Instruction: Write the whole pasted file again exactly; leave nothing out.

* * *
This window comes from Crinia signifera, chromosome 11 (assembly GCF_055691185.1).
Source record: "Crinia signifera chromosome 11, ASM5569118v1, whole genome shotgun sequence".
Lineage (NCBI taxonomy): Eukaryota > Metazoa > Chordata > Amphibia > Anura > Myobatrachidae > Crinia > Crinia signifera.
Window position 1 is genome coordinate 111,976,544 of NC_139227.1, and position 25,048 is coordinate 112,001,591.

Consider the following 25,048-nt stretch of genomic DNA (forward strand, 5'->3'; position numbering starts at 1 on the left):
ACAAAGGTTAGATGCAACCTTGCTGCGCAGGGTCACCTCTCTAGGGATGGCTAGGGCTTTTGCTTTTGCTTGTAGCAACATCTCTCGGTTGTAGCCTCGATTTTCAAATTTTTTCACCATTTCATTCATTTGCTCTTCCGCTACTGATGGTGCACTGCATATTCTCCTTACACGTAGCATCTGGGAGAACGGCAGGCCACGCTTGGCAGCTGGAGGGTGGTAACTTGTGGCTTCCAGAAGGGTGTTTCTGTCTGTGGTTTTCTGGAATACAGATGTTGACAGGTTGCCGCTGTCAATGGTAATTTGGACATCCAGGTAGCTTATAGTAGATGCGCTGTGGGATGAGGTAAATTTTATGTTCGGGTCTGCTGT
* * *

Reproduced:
This window comes from Crinia signifera, chromosome 11 (assembly GCF_055691185.1).
Source record: "Crinia signifera chromosome 11, ASM5569118v1, whole genome shotgun sequence".
Lineage (NCBI taxonomy): Eukaryota > Metazoa > Chordata > Amphibia > Anura > Myobatrachidae > Crinia > Crinia signifera.
Window position 1 is genome coordinate 111,976,544 of NC_139227.1, and position 25,048 is coordinate 112,001,591.

Consider the following 25,048-nt stretch of genomic DNA (forward strand, 5'->3'; position numbering starts at 1 on the left):
ACAAAGGTTAGATGCAACCTTGCTGCGCAGGGTCACCTCTCTAGGGATGGCTAGGGCTTTTGCTTTTGCTTGTAGCAACATCTCTCGGTTGTAGCCTCGATTTTCAAATTTTTTCACCATTTCATTCATTTGCTCTTCCGCTACTGATGGTGCACTGCATATTCTCCTTACACGTAGCATCTGGGAGAACGGCAGGCCACGCTTGGCAGCTGGAGGGTGGTAACTTGTGGCTTCCAGAAGGGTGTTTCTGTCTGTGGTTTTCTGGAATACAGATGTTGACAGGTTGCCGCTGTCAATGGTAATTTGGACATCCAGGTAGCTTATAGTAGATGCGCTGTGGGATGAGGTAAATTTTATGTTCGGGTCTGCTGT